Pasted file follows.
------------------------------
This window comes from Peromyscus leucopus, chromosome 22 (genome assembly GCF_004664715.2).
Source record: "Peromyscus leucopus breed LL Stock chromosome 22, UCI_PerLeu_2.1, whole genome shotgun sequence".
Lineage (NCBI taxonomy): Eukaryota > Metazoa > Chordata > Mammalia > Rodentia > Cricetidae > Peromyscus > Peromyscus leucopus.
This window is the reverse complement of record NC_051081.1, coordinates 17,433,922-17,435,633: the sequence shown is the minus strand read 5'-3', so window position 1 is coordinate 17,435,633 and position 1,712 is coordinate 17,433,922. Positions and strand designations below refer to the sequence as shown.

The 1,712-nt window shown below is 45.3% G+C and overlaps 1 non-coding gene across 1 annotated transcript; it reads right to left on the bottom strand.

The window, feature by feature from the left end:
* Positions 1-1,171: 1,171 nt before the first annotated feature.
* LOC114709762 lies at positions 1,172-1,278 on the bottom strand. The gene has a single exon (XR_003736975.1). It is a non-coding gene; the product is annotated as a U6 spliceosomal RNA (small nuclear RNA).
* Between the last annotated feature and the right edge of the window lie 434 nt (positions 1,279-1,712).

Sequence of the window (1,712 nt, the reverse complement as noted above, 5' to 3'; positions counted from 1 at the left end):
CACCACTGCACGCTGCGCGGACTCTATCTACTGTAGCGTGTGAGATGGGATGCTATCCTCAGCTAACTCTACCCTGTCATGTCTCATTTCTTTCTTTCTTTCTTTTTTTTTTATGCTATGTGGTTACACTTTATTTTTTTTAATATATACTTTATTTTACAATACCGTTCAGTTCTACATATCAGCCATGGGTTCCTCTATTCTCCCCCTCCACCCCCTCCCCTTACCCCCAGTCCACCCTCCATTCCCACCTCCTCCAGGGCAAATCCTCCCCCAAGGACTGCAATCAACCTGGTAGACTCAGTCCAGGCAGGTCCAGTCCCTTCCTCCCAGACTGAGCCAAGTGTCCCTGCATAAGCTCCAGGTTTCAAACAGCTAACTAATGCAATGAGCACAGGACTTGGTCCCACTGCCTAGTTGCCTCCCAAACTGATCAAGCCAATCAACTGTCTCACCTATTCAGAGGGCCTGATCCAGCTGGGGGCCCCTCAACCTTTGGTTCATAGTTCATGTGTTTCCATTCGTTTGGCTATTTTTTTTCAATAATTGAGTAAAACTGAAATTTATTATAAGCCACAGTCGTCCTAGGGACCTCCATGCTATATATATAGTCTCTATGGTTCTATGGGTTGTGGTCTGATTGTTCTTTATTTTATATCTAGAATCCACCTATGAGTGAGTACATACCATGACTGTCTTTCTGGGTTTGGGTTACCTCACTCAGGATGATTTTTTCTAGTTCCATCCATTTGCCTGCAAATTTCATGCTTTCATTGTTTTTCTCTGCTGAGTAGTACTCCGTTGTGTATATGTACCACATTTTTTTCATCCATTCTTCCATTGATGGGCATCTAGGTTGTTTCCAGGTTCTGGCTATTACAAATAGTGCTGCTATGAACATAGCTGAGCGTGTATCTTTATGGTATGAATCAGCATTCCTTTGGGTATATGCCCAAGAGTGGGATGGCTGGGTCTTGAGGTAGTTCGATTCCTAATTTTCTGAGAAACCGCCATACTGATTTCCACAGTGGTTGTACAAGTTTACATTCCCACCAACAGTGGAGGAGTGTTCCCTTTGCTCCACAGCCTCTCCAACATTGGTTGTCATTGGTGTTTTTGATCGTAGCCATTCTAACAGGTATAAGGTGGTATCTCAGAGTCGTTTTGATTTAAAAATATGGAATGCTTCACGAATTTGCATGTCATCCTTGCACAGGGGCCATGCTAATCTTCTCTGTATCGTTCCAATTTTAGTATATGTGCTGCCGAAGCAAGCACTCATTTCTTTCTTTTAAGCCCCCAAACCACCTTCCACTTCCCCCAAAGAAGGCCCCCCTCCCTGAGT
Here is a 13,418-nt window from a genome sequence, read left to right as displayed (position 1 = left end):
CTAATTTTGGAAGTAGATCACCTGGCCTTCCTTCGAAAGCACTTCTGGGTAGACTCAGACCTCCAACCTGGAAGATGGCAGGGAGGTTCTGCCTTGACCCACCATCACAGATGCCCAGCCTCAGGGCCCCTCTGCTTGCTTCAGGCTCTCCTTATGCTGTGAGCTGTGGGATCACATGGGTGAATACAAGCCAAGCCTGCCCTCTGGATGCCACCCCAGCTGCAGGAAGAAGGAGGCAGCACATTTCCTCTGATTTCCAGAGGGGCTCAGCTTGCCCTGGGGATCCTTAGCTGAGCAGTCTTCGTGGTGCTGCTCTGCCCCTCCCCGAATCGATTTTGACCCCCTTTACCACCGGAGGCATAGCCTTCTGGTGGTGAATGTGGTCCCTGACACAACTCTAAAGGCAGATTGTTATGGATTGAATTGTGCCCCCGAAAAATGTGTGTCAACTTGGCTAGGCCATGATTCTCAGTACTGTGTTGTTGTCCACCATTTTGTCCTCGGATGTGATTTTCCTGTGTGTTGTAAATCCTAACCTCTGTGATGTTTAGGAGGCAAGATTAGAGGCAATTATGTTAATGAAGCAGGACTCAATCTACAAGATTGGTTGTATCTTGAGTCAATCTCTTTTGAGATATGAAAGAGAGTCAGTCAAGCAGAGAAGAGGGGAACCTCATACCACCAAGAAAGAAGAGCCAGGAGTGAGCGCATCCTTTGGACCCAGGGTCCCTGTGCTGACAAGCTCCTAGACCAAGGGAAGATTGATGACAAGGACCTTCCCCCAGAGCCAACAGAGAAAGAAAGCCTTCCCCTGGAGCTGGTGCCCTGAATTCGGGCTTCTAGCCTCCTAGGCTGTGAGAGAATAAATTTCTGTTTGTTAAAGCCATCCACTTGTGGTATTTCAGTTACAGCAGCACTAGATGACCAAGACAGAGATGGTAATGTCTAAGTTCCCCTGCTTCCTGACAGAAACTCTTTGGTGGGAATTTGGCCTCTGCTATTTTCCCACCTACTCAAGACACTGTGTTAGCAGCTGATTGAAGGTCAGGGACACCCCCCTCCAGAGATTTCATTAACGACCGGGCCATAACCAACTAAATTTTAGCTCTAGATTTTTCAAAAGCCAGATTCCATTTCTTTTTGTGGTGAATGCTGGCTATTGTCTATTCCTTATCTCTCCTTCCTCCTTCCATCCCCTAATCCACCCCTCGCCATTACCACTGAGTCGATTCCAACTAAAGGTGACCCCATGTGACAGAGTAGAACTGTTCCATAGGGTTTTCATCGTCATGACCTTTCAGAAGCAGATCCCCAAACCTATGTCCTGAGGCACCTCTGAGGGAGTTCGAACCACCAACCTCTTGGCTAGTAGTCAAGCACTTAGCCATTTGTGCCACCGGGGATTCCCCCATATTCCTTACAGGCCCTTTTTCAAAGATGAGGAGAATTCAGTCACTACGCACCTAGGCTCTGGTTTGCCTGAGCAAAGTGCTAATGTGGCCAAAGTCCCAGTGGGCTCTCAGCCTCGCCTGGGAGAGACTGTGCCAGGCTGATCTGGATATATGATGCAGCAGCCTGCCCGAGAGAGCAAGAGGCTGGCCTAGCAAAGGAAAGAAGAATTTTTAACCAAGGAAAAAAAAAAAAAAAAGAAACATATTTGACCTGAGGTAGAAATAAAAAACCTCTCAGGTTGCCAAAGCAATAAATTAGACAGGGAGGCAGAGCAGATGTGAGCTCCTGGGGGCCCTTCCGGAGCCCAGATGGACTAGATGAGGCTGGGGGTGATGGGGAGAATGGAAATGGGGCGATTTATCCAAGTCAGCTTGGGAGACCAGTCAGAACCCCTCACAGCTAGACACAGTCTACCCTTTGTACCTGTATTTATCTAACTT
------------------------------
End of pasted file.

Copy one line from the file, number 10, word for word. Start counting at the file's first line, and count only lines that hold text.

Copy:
Sequence of the window (1,712 nt, the reverse complement as noted above, 5' to 3'; positions counted from 1 at the left end):